Fallout 76 might be one of the most controversial games coming out this year. Bethesda, the messiahs of the single player RPG genre, are receiving a large amount of backlash for trying to expand to multiplayer. That isn’t what I’m here to talk about.
Recently, Bethesda flew a bunch of Fallout YouTubers to West Virginia, allowing them to play and film 3 hours of content to showcase their current development progress. Many speculated that this was all a marketing scheme to butter up their critiques in an attempt to soften the negative feedback that would inevitably ensue. I disagree. Primarily because a large percentage of the YouTubers that got a chance to play Fallout 76 were fair and critical about their thoughts and reviews. I will compile their major concerns and discoveries here so that when you exit the vault in November, you’ll know exactly what to watch out for.
Fallout 76 is not perfect. No Bethesda game is on release. With that being said, there are few bugs that have already been revealed that need to be resolved before the release date. The first and probably the most important is a glitch where damage and the sound effects for taking damage is slightly delayed. That could be the difference between winning or losing a fight, especially during PVP where tensions and stakes are at their highest. This problem is a big issue but will definitely be hotfixed and I doubt will make it through to the official release. The second issue that a lot of YouTubers noted may be a permanent mechanic that has the potential to validate the many fears fans have with playing alone.
Fallout 76 is a multiplayer game and caters to parties of players instead of those going solo. This fact alone had many Fallout fanboys taking up arms ready to boycott. What we didn’t know, and we’ve had a glimpse of through this inside look into 3 hours of gameplay, is just how much Bethesda punishes single players. Some YouTubers broke away from the devs guiding them through the world of Fallout 76, venturing further into higher leveled territory in hopes of capturing unique experiences. The overall consensus was that players can expect to really feel level disparity, especially when playing solo. Damage multipliers are given to parties allowing them to tackle bigger feats like timed events that occur throughout the lush wastes. Parties are also given shared loot regardless of involvement in these events, so if you happen to be paired up with someone you reap the benefits of all the others in your party whether you helped or not. So not only are players in parties given bonuses to damage but they are also rewarded simply for joining up with each other. This seems like a permanent purposeful game mechanic and the problem arises not with the mechanic itself but the lack of support for single player play. Single players are left to fend for themselves with very few incentives.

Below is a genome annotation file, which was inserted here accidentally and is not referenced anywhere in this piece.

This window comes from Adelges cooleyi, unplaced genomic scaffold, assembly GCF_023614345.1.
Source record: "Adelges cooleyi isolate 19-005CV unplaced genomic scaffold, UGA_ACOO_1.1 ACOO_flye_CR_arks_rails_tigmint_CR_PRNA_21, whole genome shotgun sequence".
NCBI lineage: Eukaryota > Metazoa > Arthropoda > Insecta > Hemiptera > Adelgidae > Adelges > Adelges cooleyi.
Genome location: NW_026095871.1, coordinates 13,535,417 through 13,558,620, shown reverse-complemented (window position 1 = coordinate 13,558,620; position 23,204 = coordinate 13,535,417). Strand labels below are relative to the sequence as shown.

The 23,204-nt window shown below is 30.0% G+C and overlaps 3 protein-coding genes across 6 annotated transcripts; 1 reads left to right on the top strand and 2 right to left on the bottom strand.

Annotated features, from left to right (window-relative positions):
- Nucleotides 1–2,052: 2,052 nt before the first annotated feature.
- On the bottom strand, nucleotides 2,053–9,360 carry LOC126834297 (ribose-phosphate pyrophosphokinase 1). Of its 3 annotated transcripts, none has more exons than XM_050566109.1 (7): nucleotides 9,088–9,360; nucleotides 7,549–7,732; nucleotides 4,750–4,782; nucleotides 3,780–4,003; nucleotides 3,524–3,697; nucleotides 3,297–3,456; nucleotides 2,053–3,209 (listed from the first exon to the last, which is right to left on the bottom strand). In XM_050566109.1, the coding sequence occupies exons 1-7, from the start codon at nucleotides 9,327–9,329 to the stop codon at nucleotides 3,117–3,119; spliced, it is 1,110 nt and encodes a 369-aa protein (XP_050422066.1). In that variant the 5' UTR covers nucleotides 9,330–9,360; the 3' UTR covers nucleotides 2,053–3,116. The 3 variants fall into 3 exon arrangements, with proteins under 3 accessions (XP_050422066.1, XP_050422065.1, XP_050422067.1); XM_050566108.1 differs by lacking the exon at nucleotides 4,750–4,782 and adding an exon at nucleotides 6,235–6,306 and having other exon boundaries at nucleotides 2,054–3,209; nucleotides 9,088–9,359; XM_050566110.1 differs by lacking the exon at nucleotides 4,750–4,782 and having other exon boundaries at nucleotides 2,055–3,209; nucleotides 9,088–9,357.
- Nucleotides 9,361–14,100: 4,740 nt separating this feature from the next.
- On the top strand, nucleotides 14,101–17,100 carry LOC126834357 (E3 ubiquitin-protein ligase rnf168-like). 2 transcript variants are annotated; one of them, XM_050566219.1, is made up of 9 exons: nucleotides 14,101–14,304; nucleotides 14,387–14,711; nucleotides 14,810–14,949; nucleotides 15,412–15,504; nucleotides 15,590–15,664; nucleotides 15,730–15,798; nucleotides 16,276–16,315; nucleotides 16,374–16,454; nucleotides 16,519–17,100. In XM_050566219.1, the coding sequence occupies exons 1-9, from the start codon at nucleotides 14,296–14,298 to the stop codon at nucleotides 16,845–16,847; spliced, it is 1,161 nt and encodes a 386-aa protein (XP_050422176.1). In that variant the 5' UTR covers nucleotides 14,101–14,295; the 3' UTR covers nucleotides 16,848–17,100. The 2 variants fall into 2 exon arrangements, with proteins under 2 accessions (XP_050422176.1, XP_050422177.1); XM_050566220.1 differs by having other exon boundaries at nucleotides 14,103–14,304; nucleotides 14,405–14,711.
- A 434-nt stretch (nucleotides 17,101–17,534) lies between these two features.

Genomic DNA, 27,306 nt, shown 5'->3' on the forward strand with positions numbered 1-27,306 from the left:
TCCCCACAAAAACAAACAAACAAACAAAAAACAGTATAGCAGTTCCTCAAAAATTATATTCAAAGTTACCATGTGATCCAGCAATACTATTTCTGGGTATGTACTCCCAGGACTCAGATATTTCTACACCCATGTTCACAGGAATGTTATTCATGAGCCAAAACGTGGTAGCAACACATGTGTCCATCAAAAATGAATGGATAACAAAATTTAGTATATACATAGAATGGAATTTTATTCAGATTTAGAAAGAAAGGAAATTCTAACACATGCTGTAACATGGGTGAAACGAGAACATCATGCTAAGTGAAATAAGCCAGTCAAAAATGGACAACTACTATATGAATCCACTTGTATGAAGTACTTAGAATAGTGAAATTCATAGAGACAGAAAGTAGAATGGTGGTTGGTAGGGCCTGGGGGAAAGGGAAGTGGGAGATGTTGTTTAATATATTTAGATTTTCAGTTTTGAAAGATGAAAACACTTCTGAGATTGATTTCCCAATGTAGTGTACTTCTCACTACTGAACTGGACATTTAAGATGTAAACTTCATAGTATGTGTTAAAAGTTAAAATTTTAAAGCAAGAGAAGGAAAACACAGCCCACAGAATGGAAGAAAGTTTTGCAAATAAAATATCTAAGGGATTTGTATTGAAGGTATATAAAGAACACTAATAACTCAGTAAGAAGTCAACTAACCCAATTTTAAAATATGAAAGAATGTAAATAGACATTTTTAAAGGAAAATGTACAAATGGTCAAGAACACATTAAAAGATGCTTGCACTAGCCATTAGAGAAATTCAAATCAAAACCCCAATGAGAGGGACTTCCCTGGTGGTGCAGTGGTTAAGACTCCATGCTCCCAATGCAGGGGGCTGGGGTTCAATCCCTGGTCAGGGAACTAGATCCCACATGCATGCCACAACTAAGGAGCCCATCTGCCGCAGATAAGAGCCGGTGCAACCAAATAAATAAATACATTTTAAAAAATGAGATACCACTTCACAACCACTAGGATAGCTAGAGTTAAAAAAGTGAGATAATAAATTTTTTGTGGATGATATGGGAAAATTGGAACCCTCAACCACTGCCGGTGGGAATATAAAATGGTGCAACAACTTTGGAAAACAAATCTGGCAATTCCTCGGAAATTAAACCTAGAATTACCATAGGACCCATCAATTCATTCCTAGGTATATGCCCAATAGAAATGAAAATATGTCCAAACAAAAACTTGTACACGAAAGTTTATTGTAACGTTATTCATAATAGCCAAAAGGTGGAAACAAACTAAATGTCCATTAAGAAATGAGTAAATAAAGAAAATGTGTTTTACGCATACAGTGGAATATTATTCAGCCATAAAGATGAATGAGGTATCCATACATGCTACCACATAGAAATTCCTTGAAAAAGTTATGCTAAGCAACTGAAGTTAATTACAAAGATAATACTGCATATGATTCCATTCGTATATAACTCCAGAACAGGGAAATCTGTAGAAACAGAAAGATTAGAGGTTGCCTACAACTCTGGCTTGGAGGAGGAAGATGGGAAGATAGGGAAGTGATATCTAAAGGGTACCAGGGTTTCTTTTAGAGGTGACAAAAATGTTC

VATs are a thing of the past. The story has been cleverly integrated into holotapes scattered across the world that give you quest objectives both written and audio which was a surprisingly well-done feature. Be that as it may, the story fails to scratch the surface of previous Bethesda titles. This is game will be unlike any Bethesda game you have ever played and appeals to a different demographic than the majority of die-hard Bethesda fans. Regardless of what everyone is speculating, we have no idea what to expect come November and I am really interested in seeing how players react and their engagement levels come January.